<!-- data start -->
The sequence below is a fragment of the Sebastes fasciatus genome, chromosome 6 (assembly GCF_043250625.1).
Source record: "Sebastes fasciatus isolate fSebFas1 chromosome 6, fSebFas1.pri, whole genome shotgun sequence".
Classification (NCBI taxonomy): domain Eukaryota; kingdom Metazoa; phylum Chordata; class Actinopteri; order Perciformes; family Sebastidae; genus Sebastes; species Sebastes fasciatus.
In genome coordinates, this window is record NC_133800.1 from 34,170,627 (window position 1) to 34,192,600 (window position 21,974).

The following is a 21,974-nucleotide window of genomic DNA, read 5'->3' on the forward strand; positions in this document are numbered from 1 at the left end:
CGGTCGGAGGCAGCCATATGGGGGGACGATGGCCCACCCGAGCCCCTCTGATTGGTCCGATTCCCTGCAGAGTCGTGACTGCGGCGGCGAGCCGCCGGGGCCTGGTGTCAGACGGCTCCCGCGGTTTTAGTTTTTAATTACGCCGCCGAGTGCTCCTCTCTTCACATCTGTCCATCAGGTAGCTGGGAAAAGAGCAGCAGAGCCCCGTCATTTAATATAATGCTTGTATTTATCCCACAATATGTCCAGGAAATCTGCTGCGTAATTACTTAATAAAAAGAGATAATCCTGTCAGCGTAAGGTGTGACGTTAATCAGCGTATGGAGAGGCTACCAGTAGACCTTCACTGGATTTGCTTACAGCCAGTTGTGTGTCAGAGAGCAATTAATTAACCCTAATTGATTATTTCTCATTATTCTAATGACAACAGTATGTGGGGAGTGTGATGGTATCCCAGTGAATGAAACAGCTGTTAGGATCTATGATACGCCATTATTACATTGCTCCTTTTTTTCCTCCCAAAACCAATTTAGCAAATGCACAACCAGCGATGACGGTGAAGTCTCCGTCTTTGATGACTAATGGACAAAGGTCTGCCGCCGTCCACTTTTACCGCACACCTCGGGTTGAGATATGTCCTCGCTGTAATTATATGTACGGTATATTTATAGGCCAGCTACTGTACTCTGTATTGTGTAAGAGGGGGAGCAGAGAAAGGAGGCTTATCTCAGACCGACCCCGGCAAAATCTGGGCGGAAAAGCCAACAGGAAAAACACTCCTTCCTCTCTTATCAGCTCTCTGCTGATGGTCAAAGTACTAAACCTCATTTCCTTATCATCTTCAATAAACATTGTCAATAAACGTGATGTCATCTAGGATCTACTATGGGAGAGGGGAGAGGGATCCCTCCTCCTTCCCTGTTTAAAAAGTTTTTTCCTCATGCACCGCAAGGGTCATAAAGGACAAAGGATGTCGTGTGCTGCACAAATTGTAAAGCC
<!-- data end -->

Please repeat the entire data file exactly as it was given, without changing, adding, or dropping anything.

The sequence below is a fragment of the Sebastes fasciatus genome, chromosome 6 (assembly GCF_043250625.1).
Source record: "Sebastes fasciatus isolate fSebFas1 chromosome 6, fSebFas1.pri, whole genome shotgun sequence".
Classification (NCBI taxonomy): domain Eukaryota; kingdom Metazoa; phylum Chordata; class Actinopteri; order Perciformes; family Sebastidae; genus Sebastes; species Sebastes fasciatus.
In genome coordinates, this window is record NC_133800.1 from 34,170,627 (window position 1) to 34,192,600 (window position 21,974).

The following is a 21,974-nucleotide window of genomic DNA, read 5'->3' on the forward strand; positions in this document are numbered from 1 at the left end:
CGGTCGGAGGCAGCCATATGGGGGGACGATGGCCCACCCGAGCCCCTCTGATTGGTCCGATTCCCTGCAGAGTCGTGACTGCGGCGGCGAGCCGCCGGGGCCTGGTGTCAGACGGCTCCCGCGGTTTTAGTTTTTAATTACGCCGCCGAGTGCTCCTCTCTTCACATCTGTCCATCAGGTAGCTGGGAAAAGAGCAGCAGAGCCCCGTCATTTAATATAATGCTTGTATTTATCCCACAATATGTCCAGGAAATCTGCTGCGTAATTACTTAATAAAAAGAGATAATCCTGTCAGCGTAAGGTGTGACGTTAATCAGCGTATGGAGAGGCTACCAGTAGACCTTCACTGGATTTGCTTACAGCCAGTTGTGTGTCAGAGAGCAATTAATTAACCCTAATTGATTATTTCTCATTATTCTAATGACAACAGTATGTGGGGAGTGTGATGGTATCCCAGTGAATGAAACAGCTGTTAGGATCTATGATACGCCATTATTACATTGCTCCTTTTTTTCCTCCCAAAACCAATTTAGCAAATGCACAACCAGCGATGACGGTGAAGTCTCCGTCTTTGATGACTAATGGACAAAGGTCTGCCGCCGTCCACTTTTACCGCACACCTCGGGTTGAGATATGTCCTCGCTGTAATTATATGTACGGTATATTTATAGGCCAGCTACTGTACTCTGTATTGTGTAAGAGGGGGAGCAGAGAAAGGAGGCTTATCTCAGACCGACCCCGGCAAAATCTGGGCGGAAAAGCCAACAGGAAAAACACTCCTTCCTCTCTTATCAGCTCTCTGCTGATGGTCAAAGTACTAAACCTCATTTCCTTATCATCTTCAATAAACATTGTCAATAAACGTGATGTCATCTAGGATCTACTATGGGAGAGGGGAGAGGGATCCCTCCTCCTTCCCTGTTTAAAAAGTTTTTTCCTCATGCACCGCAAGGGTCATAAAGGACAAAGGATGTCGTGTGCTGCACAAATTGTAAAGCC